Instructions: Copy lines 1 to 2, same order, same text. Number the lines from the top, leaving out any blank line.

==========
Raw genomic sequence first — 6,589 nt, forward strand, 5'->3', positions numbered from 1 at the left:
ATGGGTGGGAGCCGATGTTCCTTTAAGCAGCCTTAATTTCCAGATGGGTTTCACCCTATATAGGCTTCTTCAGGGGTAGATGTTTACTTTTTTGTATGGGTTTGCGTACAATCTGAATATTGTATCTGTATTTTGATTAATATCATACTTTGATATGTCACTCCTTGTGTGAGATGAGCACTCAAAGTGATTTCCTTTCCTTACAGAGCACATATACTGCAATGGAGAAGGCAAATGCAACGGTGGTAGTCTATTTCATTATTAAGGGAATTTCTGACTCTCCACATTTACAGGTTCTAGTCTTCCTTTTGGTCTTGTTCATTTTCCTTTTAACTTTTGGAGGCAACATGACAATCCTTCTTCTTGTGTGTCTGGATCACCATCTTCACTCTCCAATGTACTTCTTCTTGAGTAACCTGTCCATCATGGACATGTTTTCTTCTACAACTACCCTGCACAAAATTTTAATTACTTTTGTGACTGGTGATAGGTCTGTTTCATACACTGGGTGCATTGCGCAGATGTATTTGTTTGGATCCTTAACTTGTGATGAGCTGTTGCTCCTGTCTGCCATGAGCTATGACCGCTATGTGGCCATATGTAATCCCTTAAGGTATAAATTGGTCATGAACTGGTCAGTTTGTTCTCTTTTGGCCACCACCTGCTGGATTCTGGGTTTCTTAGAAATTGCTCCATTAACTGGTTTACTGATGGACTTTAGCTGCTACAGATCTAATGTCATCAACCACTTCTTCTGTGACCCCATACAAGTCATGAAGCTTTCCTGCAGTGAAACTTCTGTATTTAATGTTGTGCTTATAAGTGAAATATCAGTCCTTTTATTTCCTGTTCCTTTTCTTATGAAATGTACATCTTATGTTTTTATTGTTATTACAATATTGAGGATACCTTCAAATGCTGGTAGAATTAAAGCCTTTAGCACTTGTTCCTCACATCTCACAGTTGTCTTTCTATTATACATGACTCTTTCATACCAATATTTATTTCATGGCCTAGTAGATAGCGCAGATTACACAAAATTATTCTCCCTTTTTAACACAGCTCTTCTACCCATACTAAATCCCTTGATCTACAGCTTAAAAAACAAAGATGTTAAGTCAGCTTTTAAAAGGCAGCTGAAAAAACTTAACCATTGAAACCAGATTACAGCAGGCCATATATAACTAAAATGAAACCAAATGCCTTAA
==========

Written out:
Raw genomic sequence first — 6,589 nt, forward strand, 5'->3', positions numbered from 1 at the left:
ATGGGTGGGAGCCGATGTTCCTTTAAGCAGCCTTAATTTCCAGATGGGTTTCACCCTATATAGGCTTCTTCAGGGGTAGATGTTTACTTTTTTGTATGGGTTTGCGTACAATCTGAATATTGTATCTGTATTTTGATTAATATCATACTTTGATATGTCACTCCTTGTGTGAGATGAGCACTCAAAGTGATTTCCTTTCCTTACAGAGCACATATACTGCAATGGAGAAGGCAAATGCAACGGTGGTAGTCTATTTCATTATTAAGGGAATTTCTGACTCTCCACATTTACAGGTTCTAGTCTTCCTTTTGGTCTTGTTCATTTTCCTTTTAACTTTTGGAGGCAACATGACAATCCTTCTTCTTGTGTGTCTGGATCACCATCTTCACTCTCCAATGTACTTCTTCTTGAGTAACCTGTCCATCATGGACATGTTTTCTTCTACAACTACCCTGCACAAAATTTTAATTACTTTTGTGACTGGTGATAGGTCTGTTTCATACACTGGGTGCATTGCGCAGATGTATTTGTTTGGATCCTTAACTTGTGATGAGCTGTTGCTCCTGTCTGCCATGAGCTATGACCGCTATGTGGCCATATGTAATCCCTTAAGGTATAAATTGGTCATGAACTGGTCAGTTTGTTCTCTTTTGGCCACCACCTGCTGGATTCTGGGTTTCTTAGAAATTGCTCCATTAACTGGTTTACTGATGGACTTTAGCTGCTACAGATCTAATGTCATCAACCACTTCTTCTGTGACCCCATACAAGTCATGAAGCTTTCCTGCAGTGAAACTTCTGTATTTAATGTTGTGCTTATAAGTGAAATATCAGTCCTTTTATTTCCTGTTCCTTTTCTTATGAAATGTACATCTTATGTTTTTATTGTTATTACAATATTGAGGATACCTTCAAATGCTGGTAGAATTAAAGCCTTTAGCACTTGTTCCTCACATCTCACAGTTGTCTTTCTATTATACATGACTCTTTCATACCAATATTTATTTCATGGCCTAGTAGATAGCGCAGATTACACAAAATTATTCTCCCTTTTTAACACAGCTCTTCTACCCATACTAAATCCCTTGATCTACAGCTTAAAAAACAAAGATGTTAAGTCAGCTTTTAAAAGGCAGCTGAAAAAACTTAACCATTGAAACCAGATTACAGCAGGCCATATATAACTAAAATGAAACCAAATGCCTTAA